which implies that \(\Delta (H(f), f)\leq 1/2^{2s}\). Using Theorem 2.1, we conclude that, in the set
$$ U=\bigl\{ \zeta \in \varGamma : \Delta \bigl(\zeta , H(f)\bigr)< \infty \bigr\} $$
and for each \(p \in \mathcal{B}\), \(h: \mathcal{B}\rightarrow \mathcal{B}\) is a unique fixed point of H and
$$ h(p)=\lim_{m\rightarrow \infty } H^{m} \bigl(f(p) \bigr)=\lim 2^{-2sm} f\bigl(2^{sm}p\bigr). $$
By (4.9), we have
$$\begin{aligned}& \mu_{ h(p+q)+h(p-q)-2h(p)-2h(q)}(t) \\& \quad =\lim_{n\rightarrow \infty } \mu_{ f(2^{sn}(p+q)+f(2^{sn}(p-q))-2f(2^{sn}p)-2f(2^{sn}q)}\bigl(2^{2sn}t \bigr) \\& \quad \geq \lim_{n\rightarrow \infty } \psi_{1} \bigl(2^{ns}p, 2^{ns}q,2^{2ns}t\bigr) \geq \lim _{n\rightarrow \infty } \psi_{1} \biggl( p,q,\frac{t}{L^{n}} \biggr) =1 \end{aligned}$$
for all \(p,q \in \mathcal{B}\) and \(t>0\). Then h is a quadratic mapping on \(\mathcal{B}\). Also, we have
$$\begin{aligned} \mu_{ h(\xi p)-\lambda^{2} h(p)}(t) =& \lim_{n\rightarrow \infty } \mu_{ f(2^{ns}(\xi p)-\lambda^{2} f(2^{ns}p)} \bigl(2^{2ns}t\bigr) \\ \geq &\lim_{n\rightarrow \infty } \psi_{2}\bigl(2^{ns}p,2^{ 2ns}t \bigr) \\ \geq &\lim_{n\rightarrow \infty } \psi_{2} \biggl( p, \frac{t}{L^{n}} \biggr) \\ =&1, \end{aligned}$$
which implies that h is quadratic homogeneous.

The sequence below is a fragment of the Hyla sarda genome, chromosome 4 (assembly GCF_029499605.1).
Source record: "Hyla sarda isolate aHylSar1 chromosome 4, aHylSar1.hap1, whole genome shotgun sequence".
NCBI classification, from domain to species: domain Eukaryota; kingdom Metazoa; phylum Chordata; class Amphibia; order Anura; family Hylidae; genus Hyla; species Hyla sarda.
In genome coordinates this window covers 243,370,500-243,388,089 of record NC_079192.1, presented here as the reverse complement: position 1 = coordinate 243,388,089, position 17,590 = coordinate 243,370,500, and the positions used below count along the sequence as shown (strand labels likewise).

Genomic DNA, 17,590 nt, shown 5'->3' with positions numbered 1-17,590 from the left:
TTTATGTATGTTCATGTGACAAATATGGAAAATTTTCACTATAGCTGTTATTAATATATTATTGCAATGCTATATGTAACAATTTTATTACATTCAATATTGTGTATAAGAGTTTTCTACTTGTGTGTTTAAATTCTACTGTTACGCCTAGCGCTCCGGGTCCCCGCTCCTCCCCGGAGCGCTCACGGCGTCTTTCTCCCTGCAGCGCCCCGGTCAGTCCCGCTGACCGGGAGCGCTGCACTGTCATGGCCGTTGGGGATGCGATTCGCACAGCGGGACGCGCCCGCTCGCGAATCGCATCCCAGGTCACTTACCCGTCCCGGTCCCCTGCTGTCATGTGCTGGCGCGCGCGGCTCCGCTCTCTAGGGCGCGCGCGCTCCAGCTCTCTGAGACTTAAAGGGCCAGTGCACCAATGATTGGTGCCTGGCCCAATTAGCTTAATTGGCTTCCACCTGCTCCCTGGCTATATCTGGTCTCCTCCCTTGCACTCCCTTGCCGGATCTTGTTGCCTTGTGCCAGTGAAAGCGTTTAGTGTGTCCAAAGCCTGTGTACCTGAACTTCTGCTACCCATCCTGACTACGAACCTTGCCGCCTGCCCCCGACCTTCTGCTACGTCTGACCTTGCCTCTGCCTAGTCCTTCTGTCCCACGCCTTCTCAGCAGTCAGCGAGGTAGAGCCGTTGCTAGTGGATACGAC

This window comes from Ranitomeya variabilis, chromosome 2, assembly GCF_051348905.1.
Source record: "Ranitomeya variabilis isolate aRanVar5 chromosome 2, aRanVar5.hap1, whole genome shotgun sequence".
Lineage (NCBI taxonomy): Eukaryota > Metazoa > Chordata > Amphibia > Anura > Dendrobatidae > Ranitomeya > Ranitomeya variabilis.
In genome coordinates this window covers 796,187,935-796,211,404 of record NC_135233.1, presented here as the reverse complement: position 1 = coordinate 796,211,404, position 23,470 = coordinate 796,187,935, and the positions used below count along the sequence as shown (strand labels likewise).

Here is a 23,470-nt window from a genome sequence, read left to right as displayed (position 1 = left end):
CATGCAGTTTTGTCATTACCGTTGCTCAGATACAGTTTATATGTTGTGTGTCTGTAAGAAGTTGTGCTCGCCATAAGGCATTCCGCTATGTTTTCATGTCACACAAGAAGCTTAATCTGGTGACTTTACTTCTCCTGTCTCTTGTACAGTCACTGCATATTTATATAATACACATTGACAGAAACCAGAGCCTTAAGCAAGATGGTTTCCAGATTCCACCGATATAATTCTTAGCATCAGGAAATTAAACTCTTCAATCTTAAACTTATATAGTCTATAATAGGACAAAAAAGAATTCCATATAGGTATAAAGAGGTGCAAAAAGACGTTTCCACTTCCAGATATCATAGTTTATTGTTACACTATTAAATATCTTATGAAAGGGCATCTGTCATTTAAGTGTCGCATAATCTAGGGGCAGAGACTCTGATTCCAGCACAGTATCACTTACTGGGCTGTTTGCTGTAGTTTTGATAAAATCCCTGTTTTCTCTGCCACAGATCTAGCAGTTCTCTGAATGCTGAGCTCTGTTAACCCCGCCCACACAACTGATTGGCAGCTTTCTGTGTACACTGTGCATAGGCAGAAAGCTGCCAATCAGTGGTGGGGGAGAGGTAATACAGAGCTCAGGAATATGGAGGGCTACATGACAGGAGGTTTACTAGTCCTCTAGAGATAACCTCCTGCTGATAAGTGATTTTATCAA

Now, replacing p by \(2^{ns}p\) in (4.2) and dividing by \(2^{-2sn}\), we get
$$ \mu_{\frac{f(2^{ns}pq)}{2^{2ns}}-p^{2} f(q)- \frac{f(2^{ns}p)}{2^{2ns}}q^{2} }(t) \geq \psi_{1} \bigl(2^{ns}p,q, 2^{2ns}t\bigr) \geq \psi_{1} \biggl( p,q,\frac{t}{L^{n}} \biggr) $$
for all \(p,q \in \mathcal{B}\), \(n\in \mathbb{N}\) and \(t>0\). Letting \(n\rightarrow \infty \), we get
$$ h(pq)=p^{2} f(q)+h(p)q^{2}, $$
for all \(p,q \in \mathcal{B}\). Let \(m \in \mathbb{N}\). We have
$$\begin{aligned} p^{2} f\bigl(2^{ms}q\bigr) =& h\bigl(2^{ms}pq \bigr)-h\bigl(2^{ms}p\bigr)q^{2} \\ =& 2^{2ms}p^{2} f(q)+h\bigl(2^{ms}p \bigr)q^{2}-h\bigl(2^{ms}p\bigr)q^{2} \\ =&2^{2ms} p^{2} f(q) \end{aligned}$$
for all \(p,q\in \mathcal{B}\), and so \(p^{2} f(q)=p^{2} \frac{f(2^{ms}q)}{2^{2ms}}\) for all \(p,q\in \mathcal{B}\) and \(m \in \mathbb{N}\). Letting \(m \rightarrow \infty \) yields \(p^{2}f(q)=p ^{2} h(q)\). Putting \(p=e\), we get \(h(q)=f(q)\) for all \(q \in \mathcal{B}\). Hence, on \(\mathcal{B}\), f is a -quadratic derivation. □

5 Derivations on random \(C^{*}\)-ternary algebras